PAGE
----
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ryberg, said sunday that was pretty profound. is that i believe that we probably have lost the cultural war. that doesn't mean that war isn't going to continue and that it's not going to be fought on other fronts. but in terms of society in general, we've lost. which is why even when we win in politics, our republican victories failed to translate into the kinds of policies we think are important. so we have a family revolution, a racial revolution, a gay writes revolution, and here's one more, a religious revolution. it's a big one because now what we've got are americans moving away from adherence to religion in terms of the location of it being in the institution or the building to be with in the heart of the individuals. and that's reflected in
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declining church attendance. i have a store in the bug and i'll just mention it briefly here. my wife and i have another home that we go to in fall river, massachusetts. we went to a large, catholic shrine on christmas day, kennecott, just like we always do. we brought our then 10-year-old. she was just one of two kids at the math. there were about 75 people in this large building. the priest said, we know it's very small because everyone went the night before, but it was still, to me, as a child of the 1950's quite striking. the writer, alan aaron holmes is your members in 1957 that its catholic church in his chicago neighborhood at 1100 seats filled, to capacity every sunday every hour on the hour. at 7:00, at noon, at 8:00, 9:00,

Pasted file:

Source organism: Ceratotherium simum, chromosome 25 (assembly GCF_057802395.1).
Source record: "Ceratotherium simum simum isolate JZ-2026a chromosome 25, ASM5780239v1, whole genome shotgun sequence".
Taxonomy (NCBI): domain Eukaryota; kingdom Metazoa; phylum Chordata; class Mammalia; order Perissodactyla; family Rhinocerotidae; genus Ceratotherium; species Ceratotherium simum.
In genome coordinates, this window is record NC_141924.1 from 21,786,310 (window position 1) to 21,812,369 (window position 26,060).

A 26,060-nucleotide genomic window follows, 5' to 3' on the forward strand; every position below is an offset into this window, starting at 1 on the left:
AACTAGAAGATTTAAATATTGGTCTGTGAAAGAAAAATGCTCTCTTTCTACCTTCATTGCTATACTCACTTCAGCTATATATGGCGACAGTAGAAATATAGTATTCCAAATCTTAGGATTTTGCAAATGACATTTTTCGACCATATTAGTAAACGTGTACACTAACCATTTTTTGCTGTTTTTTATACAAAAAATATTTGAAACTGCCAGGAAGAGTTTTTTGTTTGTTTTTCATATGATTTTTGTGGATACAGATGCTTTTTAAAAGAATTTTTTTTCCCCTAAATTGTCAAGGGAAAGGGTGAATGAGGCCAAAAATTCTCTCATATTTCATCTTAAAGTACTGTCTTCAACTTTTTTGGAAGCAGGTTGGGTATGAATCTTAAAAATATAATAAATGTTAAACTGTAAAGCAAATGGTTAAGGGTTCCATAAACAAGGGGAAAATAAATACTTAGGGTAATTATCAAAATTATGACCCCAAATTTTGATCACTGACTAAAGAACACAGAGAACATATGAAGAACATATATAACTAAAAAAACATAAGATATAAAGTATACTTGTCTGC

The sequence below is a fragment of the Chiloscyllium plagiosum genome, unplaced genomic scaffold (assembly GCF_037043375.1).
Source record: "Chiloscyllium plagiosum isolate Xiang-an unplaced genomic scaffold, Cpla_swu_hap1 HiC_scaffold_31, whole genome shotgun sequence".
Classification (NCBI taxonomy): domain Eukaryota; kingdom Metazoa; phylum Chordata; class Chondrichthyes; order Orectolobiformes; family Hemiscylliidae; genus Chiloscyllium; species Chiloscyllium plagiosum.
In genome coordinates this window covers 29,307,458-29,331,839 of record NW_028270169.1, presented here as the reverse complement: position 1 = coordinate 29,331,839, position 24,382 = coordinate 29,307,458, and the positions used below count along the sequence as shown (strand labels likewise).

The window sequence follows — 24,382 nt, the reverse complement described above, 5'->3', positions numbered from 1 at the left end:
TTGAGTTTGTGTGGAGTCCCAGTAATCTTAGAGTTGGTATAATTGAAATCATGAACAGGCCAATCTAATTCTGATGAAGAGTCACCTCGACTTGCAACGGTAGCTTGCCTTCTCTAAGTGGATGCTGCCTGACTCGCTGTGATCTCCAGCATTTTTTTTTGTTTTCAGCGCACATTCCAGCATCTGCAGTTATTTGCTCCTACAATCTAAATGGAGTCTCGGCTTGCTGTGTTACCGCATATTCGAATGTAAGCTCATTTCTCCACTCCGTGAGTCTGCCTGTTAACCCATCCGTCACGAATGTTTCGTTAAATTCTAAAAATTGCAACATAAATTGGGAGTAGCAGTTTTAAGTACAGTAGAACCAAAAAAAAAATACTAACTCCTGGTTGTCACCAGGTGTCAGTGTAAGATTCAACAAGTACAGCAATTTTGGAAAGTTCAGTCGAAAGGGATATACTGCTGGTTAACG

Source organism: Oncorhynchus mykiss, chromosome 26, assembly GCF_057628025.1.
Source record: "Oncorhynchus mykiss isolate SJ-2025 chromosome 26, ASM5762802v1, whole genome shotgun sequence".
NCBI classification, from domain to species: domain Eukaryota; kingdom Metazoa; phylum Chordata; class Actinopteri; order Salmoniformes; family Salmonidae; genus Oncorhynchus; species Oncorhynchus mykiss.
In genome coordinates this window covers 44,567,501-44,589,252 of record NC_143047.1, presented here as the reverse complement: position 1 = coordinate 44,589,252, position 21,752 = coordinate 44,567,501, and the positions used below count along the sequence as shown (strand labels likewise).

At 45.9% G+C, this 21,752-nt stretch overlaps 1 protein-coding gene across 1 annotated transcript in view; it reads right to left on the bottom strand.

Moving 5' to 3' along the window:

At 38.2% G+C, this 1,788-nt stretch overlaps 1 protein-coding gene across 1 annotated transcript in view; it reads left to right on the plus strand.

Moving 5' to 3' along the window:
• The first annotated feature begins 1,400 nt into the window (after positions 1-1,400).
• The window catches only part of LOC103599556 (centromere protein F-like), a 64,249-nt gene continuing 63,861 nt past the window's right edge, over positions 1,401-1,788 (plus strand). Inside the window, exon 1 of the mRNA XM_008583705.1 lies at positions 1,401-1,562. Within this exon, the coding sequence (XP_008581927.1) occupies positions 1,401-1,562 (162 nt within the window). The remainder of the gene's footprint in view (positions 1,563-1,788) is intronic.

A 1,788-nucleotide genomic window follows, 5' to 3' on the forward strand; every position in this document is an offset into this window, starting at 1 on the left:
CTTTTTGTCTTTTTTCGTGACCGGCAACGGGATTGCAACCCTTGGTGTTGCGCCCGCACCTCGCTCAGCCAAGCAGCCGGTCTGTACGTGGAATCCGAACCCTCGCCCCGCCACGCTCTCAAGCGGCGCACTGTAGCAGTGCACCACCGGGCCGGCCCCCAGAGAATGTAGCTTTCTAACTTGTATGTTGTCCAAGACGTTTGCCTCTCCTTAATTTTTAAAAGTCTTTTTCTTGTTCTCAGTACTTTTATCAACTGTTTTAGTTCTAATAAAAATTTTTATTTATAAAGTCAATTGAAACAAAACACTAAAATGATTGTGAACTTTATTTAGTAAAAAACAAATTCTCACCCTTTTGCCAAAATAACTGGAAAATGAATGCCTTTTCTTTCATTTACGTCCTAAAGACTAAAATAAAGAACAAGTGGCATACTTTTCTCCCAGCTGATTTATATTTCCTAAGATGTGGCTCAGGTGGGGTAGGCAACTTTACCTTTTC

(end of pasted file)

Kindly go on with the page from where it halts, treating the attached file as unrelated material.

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so on. in 1958, catholics were asked or polled about their mass attendance and 75% of them said i go every week. one catholic bishop put it, when i grew up you had two choices, go to mass or go to hell. most of us chose math, he said. we know that only 40% of catholics attend church on any given sunday now. the number of young catholic church goers is dropped to just one in five. 10% of all americans today describe themselves as being former catholics. that is really astounding, given the hispanic migration to the united states. they should be bolstering the number of people in the pews. this does not mean though that we are not a religious country. overwhelming numbers of american side, i believe in god.